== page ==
Next came Logical Block Addressing (LBA). LBA gives each sector on the drive a simple number; sector count times sector size equals drive capacity, end of story.
What these addressing schemes mean, though, is that there's no way to figure out where on any remotely modern drive the heads are, just from the data the drive reports. Drives haven't reported their real read/write head count for many years. If you know how many heads the drive has from some other source, though, you can divide the total capacity by the head count and figure out the head position very easily. It'd be easy to make a lookup table that knows about every disk in service, a la the old PC Ref with its huge chapter full of disk drive specs. There aren't that many drive models out there.
So, yes, a piece of software actually could tell where the heads are on the disk at any given time. Though it's not terribly useful information.
A TV crime show would, of course, then go on to look at the disk with an electron microscope so they could read the little tiny words written on it, and from that extrapolate the suspect's IP address (which would start with "491"), then traceroute their PCI bus using a 3D interface like that one in Jurassic Park.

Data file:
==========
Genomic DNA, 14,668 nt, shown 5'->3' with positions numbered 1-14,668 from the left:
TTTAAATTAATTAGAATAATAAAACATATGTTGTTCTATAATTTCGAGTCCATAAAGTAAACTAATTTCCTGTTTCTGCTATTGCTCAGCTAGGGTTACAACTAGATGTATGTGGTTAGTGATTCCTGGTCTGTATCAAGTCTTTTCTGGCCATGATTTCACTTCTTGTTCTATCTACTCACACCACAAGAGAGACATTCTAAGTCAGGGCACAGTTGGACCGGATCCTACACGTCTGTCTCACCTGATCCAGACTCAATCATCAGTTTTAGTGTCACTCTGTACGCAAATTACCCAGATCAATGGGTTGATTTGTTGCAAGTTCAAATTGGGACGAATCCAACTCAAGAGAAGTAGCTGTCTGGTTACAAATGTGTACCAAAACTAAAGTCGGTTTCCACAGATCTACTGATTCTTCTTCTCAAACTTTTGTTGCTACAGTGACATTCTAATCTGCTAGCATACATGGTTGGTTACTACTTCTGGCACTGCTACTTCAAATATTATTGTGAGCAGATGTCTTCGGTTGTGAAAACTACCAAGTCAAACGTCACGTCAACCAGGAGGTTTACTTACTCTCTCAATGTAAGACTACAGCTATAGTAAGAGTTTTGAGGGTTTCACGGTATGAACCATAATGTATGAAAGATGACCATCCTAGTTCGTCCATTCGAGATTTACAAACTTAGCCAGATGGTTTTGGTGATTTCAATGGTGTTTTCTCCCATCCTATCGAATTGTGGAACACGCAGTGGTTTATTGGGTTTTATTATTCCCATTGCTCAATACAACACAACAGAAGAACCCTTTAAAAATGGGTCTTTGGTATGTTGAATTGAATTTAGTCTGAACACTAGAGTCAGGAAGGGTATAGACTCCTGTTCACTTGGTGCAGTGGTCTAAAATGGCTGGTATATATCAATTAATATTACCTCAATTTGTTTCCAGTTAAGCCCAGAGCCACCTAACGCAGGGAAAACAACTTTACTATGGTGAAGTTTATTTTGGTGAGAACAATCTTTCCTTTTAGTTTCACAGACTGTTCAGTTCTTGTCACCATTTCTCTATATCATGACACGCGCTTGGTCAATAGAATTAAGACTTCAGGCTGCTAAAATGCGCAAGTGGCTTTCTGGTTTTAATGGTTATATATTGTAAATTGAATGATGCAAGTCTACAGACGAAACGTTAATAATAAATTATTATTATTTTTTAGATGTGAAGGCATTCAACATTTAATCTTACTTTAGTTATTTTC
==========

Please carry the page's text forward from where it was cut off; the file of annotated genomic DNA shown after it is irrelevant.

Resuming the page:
But the hard disk part - that's possible.
I just came across a review you wrote years back of the original ATI Radeon DDR. I have just recently acquired a used card which looks exactly the same as the one in that review.
I'm confused as to which driver(s) I should download from the ATI site (for my Windows XP PC), as there is no model number on the card itself. I was told by someone else that my card might be a "64Mb DDR 7200 Rage Theater" and there still is a "7200" driver download package available on the ATI site. But the drawing in the user's manual for the 7000/7200 models, also on their site, does not show the composite in/out jacks next to the S-video out.
Essentially, I'm asking if that would be the correct driver, or whether I should use a different one.
ATI, like Nvidia, used to provide one huge driver download for all of their cards back into the mists of time. ATI's "Catalyst" driver package went back to the original Radeon, and Nvidia's went even further, to the 1998 TNT chipset. The DDR Radeon came out in 2000.